California passes strict shipping pollution laws

LOS ANGELES (AFP) — Californian environmental regulators have approved stringent guidelines aimed at forcing ocean-going vessels visiting the state’s ports to use cleaner fuel, a statement said Friday.

The California Air Resources Board (CARB) said the new rules would force vessels such as cruiseliners, oil tankers, and container ships passing within 24 nautical miles of the state’s coastline to operate on low-sulfur diesel rather than dirtier oil known as bunker fuel.

CARB said the new regulations were the world’s toughest maritime pollution laws and would reduce cancer rates and premature deaths associated with pollution near seaports and trade corridors along California’s coast.

Around 2,000 ocean-going vessels visiting California ports were likely to be affected by the new regulation, which takes effect from 2009.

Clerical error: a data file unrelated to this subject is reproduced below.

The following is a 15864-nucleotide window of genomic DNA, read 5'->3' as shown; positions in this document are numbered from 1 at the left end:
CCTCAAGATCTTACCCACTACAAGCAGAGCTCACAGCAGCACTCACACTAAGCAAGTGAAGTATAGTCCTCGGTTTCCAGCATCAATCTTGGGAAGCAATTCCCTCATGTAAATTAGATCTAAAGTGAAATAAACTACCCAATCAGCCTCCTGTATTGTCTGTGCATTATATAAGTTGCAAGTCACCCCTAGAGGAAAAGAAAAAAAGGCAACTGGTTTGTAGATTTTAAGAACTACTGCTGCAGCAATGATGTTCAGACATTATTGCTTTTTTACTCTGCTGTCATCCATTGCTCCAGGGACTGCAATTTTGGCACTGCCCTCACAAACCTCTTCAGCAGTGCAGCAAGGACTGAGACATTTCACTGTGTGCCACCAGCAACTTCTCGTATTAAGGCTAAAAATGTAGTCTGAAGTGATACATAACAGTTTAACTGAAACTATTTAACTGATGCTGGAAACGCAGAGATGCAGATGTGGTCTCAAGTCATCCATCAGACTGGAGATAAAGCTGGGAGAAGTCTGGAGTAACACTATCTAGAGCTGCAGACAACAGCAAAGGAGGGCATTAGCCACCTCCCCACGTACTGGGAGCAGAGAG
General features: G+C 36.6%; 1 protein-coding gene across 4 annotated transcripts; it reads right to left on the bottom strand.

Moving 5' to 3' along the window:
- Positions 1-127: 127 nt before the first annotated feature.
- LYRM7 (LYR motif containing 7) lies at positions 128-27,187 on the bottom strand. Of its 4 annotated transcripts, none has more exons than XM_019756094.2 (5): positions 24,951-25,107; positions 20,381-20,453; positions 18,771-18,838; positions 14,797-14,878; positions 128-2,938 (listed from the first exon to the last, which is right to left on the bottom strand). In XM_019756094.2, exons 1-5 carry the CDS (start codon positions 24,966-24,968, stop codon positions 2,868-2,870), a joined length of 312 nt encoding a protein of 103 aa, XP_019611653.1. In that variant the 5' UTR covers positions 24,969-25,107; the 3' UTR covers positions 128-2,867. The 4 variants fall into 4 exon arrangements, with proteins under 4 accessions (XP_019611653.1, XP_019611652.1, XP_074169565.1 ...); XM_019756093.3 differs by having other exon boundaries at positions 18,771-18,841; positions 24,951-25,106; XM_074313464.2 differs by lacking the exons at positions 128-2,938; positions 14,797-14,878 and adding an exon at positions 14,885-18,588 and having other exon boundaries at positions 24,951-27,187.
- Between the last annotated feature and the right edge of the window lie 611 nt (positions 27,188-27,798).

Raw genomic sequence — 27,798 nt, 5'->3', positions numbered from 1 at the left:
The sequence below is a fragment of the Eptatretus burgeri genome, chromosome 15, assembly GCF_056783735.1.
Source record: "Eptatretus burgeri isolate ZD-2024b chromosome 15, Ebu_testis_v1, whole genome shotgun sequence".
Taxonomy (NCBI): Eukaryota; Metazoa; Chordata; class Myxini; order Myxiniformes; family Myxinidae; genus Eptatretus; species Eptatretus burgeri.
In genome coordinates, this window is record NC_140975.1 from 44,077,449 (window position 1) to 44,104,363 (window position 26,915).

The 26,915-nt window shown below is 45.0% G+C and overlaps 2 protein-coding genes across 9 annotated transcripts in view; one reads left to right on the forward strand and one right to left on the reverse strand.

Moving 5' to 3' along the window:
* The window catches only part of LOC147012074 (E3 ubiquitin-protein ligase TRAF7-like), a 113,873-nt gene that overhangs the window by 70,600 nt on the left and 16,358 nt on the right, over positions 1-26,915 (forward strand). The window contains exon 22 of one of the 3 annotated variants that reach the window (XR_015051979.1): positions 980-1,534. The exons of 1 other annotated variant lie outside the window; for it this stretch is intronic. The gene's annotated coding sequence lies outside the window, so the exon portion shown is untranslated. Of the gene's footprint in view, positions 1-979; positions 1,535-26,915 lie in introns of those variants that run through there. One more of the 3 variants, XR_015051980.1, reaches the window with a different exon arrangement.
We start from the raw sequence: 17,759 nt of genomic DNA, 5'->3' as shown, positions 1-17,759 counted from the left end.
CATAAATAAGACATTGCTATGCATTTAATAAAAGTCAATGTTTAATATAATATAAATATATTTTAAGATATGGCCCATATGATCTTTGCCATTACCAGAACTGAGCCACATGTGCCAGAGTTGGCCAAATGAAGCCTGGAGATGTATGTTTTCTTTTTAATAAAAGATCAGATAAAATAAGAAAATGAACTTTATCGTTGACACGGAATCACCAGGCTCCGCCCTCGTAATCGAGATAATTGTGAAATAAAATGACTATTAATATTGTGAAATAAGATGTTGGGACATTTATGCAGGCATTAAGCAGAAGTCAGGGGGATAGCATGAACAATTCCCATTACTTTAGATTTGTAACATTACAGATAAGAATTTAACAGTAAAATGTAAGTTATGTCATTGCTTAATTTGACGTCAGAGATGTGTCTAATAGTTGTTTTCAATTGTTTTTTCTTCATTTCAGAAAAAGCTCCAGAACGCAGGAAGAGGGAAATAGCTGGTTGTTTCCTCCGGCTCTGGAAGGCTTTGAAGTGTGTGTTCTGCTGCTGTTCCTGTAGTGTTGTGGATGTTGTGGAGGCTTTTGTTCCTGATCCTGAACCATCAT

“This regulation will save lives,” said Air Resources Board Chairman Mary Nichols. “At ports and all along the California coast we will see cleaner air and better health.”

The new rules would be phased in two stages between 2009 and 2012 and would apply to both US-flagged and foreign-flagged vessels.

The board said the rule would prevent an estimated 3,600 premature deaths between 2009 and 2015, while a cancer risk associated with emissions from the vessels would be reduced by over 80 percent.

Environmentalists praised the rules.

“It is a huge victory for clean air and public health,” said Candice Kim of the Coalition for Clean Air in a statement. “Ten Californians die every day due to air pollution from ports and freight transportation.”

Shipping companies are opposed to the limits and are expected to attempt to overturn the California regulations in court, reports said.